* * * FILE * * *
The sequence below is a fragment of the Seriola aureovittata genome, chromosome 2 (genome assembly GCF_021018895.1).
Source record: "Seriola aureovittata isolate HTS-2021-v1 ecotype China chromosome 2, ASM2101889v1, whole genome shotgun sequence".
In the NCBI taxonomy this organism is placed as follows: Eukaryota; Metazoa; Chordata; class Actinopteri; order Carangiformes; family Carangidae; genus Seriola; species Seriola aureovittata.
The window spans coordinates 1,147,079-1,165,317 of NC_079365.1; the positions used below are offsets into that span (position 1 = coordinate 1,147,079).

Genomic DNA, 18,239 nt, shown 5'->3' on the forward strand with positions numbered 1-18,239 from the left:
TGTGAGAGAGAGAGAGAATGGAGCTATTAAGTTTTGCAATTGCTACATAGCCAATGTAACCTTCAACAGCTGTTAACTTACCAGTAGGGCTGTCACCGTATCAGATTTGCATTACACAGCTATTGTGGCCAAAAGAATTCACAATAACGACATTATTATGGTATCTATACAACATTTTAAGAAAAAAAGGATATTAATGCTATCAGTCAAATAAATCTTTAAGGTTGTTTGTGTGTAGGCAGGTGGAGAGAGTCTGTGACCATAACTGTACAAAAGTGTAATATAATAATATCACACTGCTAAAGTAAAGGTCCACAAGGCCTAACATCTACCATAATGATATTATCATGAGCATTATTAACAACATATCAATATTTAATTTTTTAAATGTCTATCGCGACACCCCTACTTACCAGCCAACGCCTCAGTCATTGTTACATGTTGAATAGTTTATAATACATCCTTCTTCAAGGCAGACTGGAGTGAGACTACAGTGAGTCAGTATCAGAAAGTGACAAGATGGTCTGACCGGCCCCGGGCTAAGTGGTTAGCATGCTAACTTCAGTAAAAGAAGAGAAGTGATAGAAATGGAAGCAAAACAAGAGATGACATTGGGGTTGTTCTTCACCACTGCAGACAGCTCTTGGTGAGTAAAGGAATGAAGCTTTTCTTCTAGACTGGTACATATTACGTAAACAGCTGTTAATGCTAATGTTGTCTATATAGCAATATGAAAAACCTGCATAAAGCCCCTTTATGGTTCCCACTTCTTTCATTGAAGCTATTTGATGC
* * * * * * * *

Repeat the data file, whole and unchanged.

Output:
The sequence below is a fragment of the Seriola aureovittata genome, chromosome 2 (genome assembly GCF_021018895.1).
Source record: "Seriola aureovittata isolate HTS-2021-v1 ecotype China chromosome 2, ASM2101889v1, whole genome shotgun sequence".
In the NCBI taxonomy this organism is placed as follows: Eukaryota; Metazoa; Chordata; class Actinopteri; order Carangiformes; family Carangidae; genus Seriola; species Seriola aureovittata.
The window spans coordinates 1,147,079-1,165,317 of NC_079365.1; the positions used below are offsets into that span (position 1 = coordinate 1,147,079).

Genomic DNA, 18,239 nt, shown 5'->3' on the forward strand with positions numbered 1-18,239 from the left:
TGTGAGAGAGAGAGAGAATGGAGCTATTAAGTTTTGCAATTGCTACATAGCCAATGTAACCTTCAACAGCTGTTAACTTACCAGTAGGGCTGTCACCGTATCAGATTTGCATTACACAGCTATTGTGGCCAAAAGAATTCACAATAACGACATTATTATGGTATCTATACAACATTTTAAGAAAAAAAGGATATTAATGCTATCAGTCAAATAAATCTTTAAGGTTGTTTGTGTGTAGGCAGGTGGAGAGAGTCTGTGACCATAACTGTACAAAAGTGTAATATAATAATATCACACTGCTAAAGTAAAGGTCCACAAGGCCTAACATCTACCATAATGATATTATCATGAGCATTATTAACAACATATCAATATTTAATTTTTTAAATGTCTATCGCGACACCCCTACTTACCAGCCAACGCCTCAGTCATTGTTACATGTTGAATAGTTTATAATACATCCTTCTTCAAGGCAGACTGGAGTGAGACTACAGTGAGTCAGTATCAGAAAGTGACAAGATGGTCTGACCGGCCCCGGGCTAAGTGGTTAGCATGCTAACTTCAGTAAAAGAAGAGAAGTGATAGAAATGGAAGCAAAACAAGAGATGACATTGGGGTTGTTCTTCACCACTGCAGACAGCTCTTGGTGAGTAAAGGAATGAAGCTTTTCTTCTAGACTGGTACATATTACGTAAACAGCTGTTAATGCTAATGTTGTCTATATAGCAATATGAAAAACCTGCATAAAGCCCCTTTATGGTTCCCACTTCTTTCATTGAAGCTATTTGATGC